In 2002, the Schwartz group proposed an intriguing extension of their model, the wedge-dipole model (Balasubramanian et al. 2002). This model presents a simple way to integrate V1–V3 into one single mapping function, potentially providing the possibility of predicting the detailed properties of these visual areas, by introducing a single polar shear/scaling parameter α1, α2, α3 for each retinotopic area. Unfortunately, the wedge-dipole model suffers even more from the meridional anisotropy flaw of the original Schwartz model (Fig. 7A). Our equal-area models fix this problem not only for V1 but also for V2 and V3, making the approach suggested by Balasubramanian et al. (2002) feasible. The correction is shown for the divisory and the parametric-2D-shear models in Fig. 7, B and C.
Widths of V1 and V2
The widths of area V1 and its neighboring maps (V2, V3) are important properties of the visual cortex mapping. However, these widths have never been measured systematically. All current models of V1 assume that at the representation of the center of the visual field, the width of V1 is 0. The width of V1 then increases with eccentricity until it reaches a maximum at ∼12–16°. It then decreases again at the peripheral end of the representation (see V1 diagram from Horton and Hoyt 1991a; their Fig. 3). Imaging data for human visual areas are usually presented as flatmaps, computationally unfolded and flattened approximations of the cortical surface (DeYoe et al. 1996; Press et al. 2001; Sereno et al. 1995; Tootell et al. 1996; Van Essen et al. 2001). These illustrations are useful for visualization purposes, but the computational flattening distorts the true shape of V1. We therefore measured the widths of V1 and V2 along isoeccentricity lines through the 3D cortical manifold. Our measurements show that the widths of both areas increases steadily from 0.5 to 8° eccentricity, a key property of human V1 and V2 that has not been previously quantified. The sketch of human V1 provided by Horton and Hoyt (1991a); for example, suggests that human V1 reaches its maximum width as early as 2.5° eccentricity (Fig. 8).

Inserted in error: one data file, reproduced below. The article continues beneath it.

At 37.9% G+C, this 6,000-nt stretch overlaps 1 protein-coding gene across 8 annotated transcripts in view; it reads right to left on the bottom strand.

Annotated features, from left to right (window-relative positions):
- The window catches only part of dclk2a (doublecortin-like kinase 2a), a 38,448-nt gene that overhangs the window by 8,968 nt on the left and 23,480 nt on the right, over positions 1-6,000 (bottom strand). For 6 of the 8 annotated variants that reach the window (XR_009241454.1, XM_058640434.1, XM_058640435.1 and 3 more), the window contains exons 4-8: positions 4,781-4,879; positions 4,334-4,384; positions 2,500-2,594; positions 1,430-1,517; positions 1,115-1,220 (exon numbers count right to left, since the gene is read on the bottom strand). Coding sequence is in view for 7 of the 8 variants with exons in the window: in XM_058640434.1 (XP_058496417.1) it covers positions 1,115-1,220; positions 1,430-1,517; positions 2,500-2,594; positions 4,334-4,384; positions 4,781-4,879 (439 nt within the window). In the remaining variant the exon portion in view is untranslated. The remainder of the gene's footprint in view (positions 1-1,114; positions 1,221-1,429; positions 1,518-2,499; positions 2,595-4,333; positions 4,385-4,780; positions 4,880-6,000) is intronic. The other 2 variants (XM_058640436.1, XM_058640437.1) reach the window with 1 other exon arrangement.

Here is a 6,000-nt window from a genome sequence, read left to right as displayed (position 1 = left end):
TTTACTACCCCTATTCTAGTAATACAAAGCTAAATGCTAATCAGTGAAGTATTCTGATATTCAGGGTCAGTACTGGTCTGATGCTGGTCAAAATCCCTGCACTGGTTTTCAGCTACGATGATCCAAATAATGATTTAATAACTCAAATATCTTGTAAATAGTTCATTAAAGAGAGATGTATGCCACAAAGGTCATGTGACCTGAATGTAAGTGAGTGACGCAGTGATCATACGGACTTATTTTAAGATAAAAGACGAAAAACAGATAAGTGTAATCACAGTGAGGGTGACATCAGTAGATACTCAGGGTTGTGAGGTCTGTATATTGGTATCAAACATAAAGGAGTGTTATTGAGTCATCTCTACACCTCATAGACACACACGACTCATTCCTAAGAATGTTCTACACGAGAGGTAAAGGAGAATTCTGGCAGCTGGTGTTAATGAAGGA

Lengths of the meridians
All the retino-cortical projection functions described so far share one effect of polar position: the representation of the vertical meridian is longer than that of the horizontal meridian. If the cortical manifold can be flattened without distortion, it follows that the true lengths for the meridians, as measured on the 3D cortical sheet, must differ as well. To test if this particular effect of polar position is present in our data, we measured the lengths of lines of constant polar angle within cortex. For each line, we plotted eccentricity in visual space against cortical distance. Crucially, these measurements were made in the undistorted 3D cortical manifold and they provide a critical test of whether V1 can be described with 2D models.
We found that in V1 the average vertical meridian representation (n = 8) is longer than the average horizontal meridian representation by a factor of 1.26 ± 0.06 over the range 0.5–12° eccentricity (Fig. 9) very close to the predicted factor of 1.27. The lengths of these isopolar meridians increase gradually with polar angle, and there was no difference between the upper and lower visual fields (see supplementary material). These results match the predictions from our models (see supplementary materials). This match between the measured lengths and the planar model with no intrinsic curvature suggests that there is little intrinsic curvature in V1. The consequence of the difference in length between the two meridian lines is that MP depends on polar position: it is larger for the vertical meridian than for the horizontal meridian. Because MA is independent of P (Fig. 5), ME must vary with P as well. And because MA = ME*MP, the local anisotropy (ME/MP) must vary with polar position as well.
We now consider the length of the next horizontal meridian representation, the V2/V3 border. It is interesting that the V2/V3 border length is very similar to that of the V1/V2 border as well as the intermediate, i.e., oblique, isopolar meridian in V2 (not shown). This means that MP at the V2/V3 horizontal meridian is roughly the same as on the V1/V2 border but is significantly different from MP at the horizontal meridian in V1 despite the fact that they represent the same part of the visual field. Because MP is larger in V2 than in V1, whereas V2 has a smaller areal magnification than V1, it follows that ME in V2 has to be much smaller than in V1. In other words, there is large local anisotropy in V2 with MP being about twice the value of ME on average.